It’s a bit of a bittersweet moment when you decide it’s time to enroll your teen in driver’s ed. On one hand, you’re as excited as they are—this means you’ll have more time to accomplish the things you need to get done, and it’s easy to see how happy your kid is to be taking such an adult step. On the other hand, you’re also a little sad and scared. After all, this is your baby growing up! Now they’re taking driver’s ed, next they’ll be independent and adhering to their own schedule, and soon enough they’ll be out of the house.
Okay, first of all: slow down. Yes, it’s a bit frightening to think of your child behind the wheel of a car, but it’s also important to develop independence and self-reliance. but you should want to raise a fully functioning adult. And that’s someone who can drive him or herself around and operate a vehicle safely. Enrolling your child in an online driver’s education course is a way of giving them life skills that can help them lead more productive lives. It’s actually a good thing to enroll your child in driver’s ed because it means you’re giving them the tools to succeed in life.
Even if they’re learning from an online driving school, they should also learn from you. There are also a few extra things you can do to ensure their safety and ability as drivers.
Be a Role Model
Actions always speak louder than words – and this is true, especially when your child is learning a new skill. Teenagers are at that point in their lives when they’re slowly becoming their own person – if your actions misalign with what you’re trying to teach them, it’ll cause some confusion from their point of view.
They may end up questioning why you do certain things or, a worse scenario is they take your bad habits as bible truth and follow those instead of what’s in their course. The whole “do as I say and not as I do” method of teaching doesn’t really work well with teens. They’ve reached an age where they start to question their parents and other adults and are understanding their own autonomy. If you’re a particularly aggressive driver or you only occasionally wear your seatbelt, you can expect some of those same behaviors in your kids.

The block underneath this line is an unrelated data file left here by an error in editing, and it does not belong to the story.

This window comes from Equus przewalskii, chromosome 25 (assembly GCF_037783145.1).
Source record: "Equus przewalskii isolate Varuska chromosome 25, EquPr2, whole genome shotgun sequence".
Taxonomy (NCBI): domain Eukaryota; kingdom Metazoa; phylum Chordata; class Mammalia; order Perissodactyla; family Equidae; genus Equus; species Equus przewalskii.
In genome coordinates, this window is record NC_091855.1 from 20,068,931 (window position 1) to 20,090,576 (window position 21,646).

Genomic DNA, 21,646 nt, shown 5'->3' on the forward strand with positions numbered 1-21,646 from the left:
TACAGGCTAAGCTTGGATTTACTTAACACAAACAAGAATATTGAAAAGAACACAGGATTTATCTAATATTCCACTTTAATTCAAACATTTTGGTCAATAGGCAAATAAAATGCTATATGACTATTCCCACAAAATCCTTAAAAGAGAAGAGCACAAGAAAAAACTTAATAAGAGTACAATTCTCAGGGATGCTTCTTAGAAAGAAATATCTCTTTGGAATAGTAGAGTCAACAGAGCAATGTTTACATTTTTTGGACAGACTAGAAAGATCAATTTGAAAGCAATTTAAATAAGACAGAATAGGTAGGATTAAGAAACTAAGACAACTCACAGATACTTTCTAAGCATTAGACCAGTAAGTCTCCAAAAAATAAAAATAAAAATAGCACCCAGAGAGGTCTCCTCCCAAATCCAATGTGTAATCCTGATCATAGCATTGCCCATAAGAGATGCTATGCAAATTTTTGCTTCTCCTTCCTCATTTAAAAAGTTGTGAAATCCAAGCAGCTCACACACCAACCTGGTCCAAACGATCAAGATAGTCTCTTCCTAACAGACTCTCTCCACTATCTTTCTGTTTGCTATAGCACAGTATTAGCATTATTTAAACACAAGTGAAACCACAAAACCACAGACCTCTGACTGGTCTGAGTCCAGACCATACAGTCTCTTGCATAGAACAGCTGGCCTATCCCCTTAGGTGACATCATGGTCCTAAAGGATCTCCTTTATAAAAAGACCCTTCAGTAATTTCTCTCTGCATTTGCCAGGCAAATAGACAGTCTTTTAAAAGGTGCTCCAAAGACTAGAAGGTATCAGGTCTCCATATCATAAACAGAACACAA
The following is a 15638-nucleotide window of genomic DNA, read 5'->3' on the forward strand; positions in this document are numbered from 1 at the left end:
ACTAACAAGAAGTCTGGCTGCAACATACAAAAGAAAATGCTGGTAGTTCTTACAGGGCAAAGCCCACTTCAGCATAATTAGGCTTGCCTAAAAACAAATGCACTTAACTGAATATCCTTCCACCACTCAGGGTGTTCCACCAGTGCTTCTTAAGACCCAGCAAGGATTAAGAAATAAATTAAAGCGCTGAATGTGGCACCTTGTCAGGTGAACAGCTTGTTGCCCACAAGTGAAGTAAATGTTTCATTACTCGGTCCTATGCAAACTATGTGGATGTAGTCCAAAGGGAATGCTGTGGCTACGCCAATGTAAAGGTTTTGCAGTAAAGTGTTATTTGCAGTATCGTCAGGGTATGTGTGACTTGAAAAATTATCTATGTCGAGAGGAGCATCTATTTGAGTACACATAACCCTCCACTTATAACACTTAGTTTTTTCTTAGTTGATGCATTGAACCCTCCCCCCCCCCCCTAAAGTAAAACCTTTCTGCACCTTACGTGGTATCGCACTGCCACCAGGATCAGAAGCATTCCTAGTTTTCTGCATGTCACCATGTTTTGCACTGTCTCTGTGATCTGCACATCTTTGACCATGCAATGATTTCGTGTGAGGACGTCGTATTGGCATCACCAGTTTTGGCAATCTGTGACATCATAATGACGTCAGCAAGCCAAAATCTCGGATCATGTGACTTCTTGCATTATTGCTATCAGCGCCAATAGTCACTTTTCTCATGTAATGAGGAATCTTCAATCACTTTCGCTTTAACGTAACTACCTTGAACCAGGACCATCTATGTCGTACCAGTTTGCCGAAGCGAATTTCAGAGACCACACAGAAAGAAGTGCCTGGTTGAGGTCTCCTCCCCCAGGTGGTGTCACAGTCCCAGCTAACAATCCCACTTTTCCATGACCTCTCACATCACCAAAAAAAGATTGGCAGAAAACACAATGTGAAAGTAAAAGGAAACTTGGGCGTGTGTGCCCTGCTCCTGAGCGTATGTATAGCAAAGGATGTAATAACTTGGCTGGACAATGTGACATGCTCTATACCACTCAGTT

This might mean it’s time for you to revisit the DMV’s website or even a driving manual to refresh yourself on the laws in your state and safe driving practices. You could even take it a step further and enroll in a defensive driver course at the same time your teen is taking their course to show how important it is to make getting behind the wheel seriously (and reap the added benefit of a potentially lower insurance premium).
Additionally, whenever you’re driving, make a note of the small things you do that you know you really shouldn’t. For example, it’s incredibly tempting to do rolling stops when you know no cops or other cars are around or you might even tend to go over the speed limit regularly. Try to get rid of your bad habits so that your child won’t pick them up as well.
Help Them With Coursework
A lot of in-person driver’s ed classes are less than thrilling—oftentimes they’re taught by high school teachers who aren’t exactly excited to be filling up an hour or two of their day with teaching the course. This can mean your teen is a bit bored and more concerned about just passing the quizzes and tests and not really absorbing the information. Online driver’s ed courses can be a little more interesting but it doesn’t mean you can’t be involved in the learning process.
Your child belongs to a different generation, however, and may have learning preferences like you. If you want to help them with their lessons, you may have to take a different approach. Here are a couple of techniques that work better for Generation Z:
Gamify knowledge checks. Although there are quizzes at the end chapters to serve as reviewers, you can take it a notch higher by using games to help them evaluate what they’ve learned. You can use traditional gaming formats such as trivia pursuit or jeopardy and incorporate driving education concepts. If you want to maximize technology, you can use apps such as Quizlet.
Story-tell traffic situations. No one knows how difficult driving can be in the beginning better than you – after all, you’ve been there before. Share your experiences and turn them into learning opportunities. Instead of telling your tale from beginning to end, pose it as a possible situation they may encounter and ask what they would do.